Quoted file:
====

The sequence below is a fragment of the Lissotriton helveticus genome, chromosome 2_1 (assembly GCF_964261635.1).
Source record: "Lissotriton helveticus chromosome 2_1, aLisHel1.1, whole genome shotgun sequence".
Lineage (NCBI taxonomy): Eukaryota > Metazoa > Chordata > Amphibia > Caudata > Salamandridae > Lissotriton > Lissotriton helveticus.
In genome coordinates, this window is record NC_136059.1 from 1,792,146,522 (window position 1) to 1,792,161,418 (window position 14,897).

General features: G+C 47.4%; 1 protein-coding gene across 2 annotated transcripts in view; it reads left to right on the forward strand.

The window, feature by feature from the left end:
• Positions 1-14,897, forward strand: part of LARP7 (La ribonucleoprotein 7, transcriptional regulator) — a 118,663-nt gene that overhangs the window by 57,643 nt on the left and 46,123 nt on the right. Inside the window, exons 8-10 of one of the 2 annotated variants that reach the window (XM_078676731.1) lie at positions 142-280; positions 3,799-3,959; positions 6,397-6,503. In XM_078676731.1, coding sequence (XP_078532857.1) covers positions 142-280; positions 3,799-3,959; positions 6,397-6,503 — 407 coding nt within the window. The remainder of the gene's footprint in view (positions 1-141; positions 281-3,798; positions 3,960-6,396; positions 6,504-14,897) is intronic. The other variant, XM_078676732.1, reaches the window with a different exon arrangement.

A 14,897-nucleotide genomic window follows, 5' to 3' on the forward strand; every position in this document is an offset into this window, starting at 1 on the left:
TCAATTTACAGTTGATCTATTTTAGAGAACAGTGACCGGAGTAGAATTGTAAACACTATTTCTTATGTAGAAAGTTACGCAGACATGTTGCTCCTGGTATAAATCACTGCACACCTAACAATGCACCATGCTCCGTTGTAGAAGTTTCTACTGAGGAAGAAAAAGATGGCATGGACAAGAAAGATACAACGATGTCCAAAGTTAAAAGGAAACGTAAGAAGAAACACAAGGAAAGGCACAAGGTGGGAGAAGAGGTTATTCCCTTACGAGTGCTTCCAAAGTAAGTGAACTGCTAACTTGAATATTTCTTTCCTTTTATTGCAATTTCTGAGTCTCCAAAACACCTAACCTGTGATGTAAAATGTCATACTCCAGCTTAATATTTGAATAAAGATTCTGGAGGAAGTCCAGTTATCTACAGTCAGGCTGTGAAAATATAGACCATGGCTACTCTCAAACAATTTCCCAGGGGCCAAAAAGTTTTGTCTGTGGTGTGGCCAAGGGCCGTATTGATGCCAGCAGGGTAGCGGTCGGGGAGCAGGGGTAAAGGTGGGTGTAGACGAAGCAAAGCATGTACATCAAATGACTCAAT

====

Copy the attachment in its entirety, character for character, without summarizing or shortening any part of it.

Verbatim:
The sequence below is a fragment of the Lissotriton helveticus genome, chromosome 2_1 (assembly GCF_964261635.1).
Source record: "Lissotriton helveticus chromosome 2_1, aLisHel1.1, whole genome shotgun sequence".
Lineage (NCBI taxonomy): Eukaryota > Metazoa > Chordata > Amphibia > Caudata > Salamandridae > Lissotriton > Lissotriton helveticus.
In genome coordinates, this window is record NC_136059.1 from 1,792,146,522 (window position 1) to 1,792,161,418 (window position 14,897).

General features: G+C 47.4%; 1 protein-coding gene across 2 annotated transcripts in view; it reads left to right on the forward strand.

The window, feature by feature from the left end:
• Positions 1-14,897, forward strand: part of LARP7 (La ribonucleoprotein 7, transcriptional regulator) — a 118,663-nt gene that overhangs the window by 57,643 nt on the left and 46,123 nt on the right. Inside the window, exons 8-10 of one of the 2 annotated variants that reach the window (XM_078676731.1) lie at positions 142-280; positions 3,799-3,959; positions 6,397-6,503. In XM_078676731.1, coding sequence (XP_078532857.1) covers positions 142-280; positions 3,799-3,959; positions 6,397-6,503 — 407 coding nt within the window. The remainder of the gene's footprint in view (positions 1-141; positions 281-3,798; positions 3,960-6,396; positions 6,504-14,897) is intronic. The other variant, XM_078676732.1, reaches the window with a different exon arrangement.

A 14,897-nucleotide genomic window follows, 5' to 3' on the forward strand; every position in this document is an offset into this window, starting at 1 on the left:
TCAATTTACAGTTGATCTATTTTAGAGAACAGTGACCGGAGTAGAATTGTAAACACTATTTCTTATGTAGAAAGTTACGCAGACATGTTGCTCCTGGTATAAATCACTGCACACCTAACAATGCACCATGCTCCGTTGTAGAAGTTTCTACTGAGGAAGAAAAAGATGGCATGGACAAGAAAGATACAACGATGTCCAAAGTTAAAAGGAAACGTAAGAAGAAACACAAGGAAAGGCACAAGGTGGGAGAAGAGGTTATTCCCTTACGAGTGCTTCCAAAGTAAGTGAACTGCTAACTTGAATATTTCTTTCCTTTTATTGCAATTTCTGAGTCTCCAAAACACCTAACCTGTGATGTAAAATGTCATACTCCAGCTTAATATTTGAATAAAGATTCTGGAGGAAGTCCAGTTATCTACAGTCAGGCTGTGAAAATATAGACCATGGCTACTCTCAAACAATTTCCCAGGGGCCAAAAAGTTTTGTCTGTGGTGTGGCCAAGGGCCGTATTGATGCCAGCAGGGTAGCGGTCGGGGAGCAGGGGTAAAGGTGGGTGTAGACGAAGCAAAGCATGTACATCAAATGACTCAAT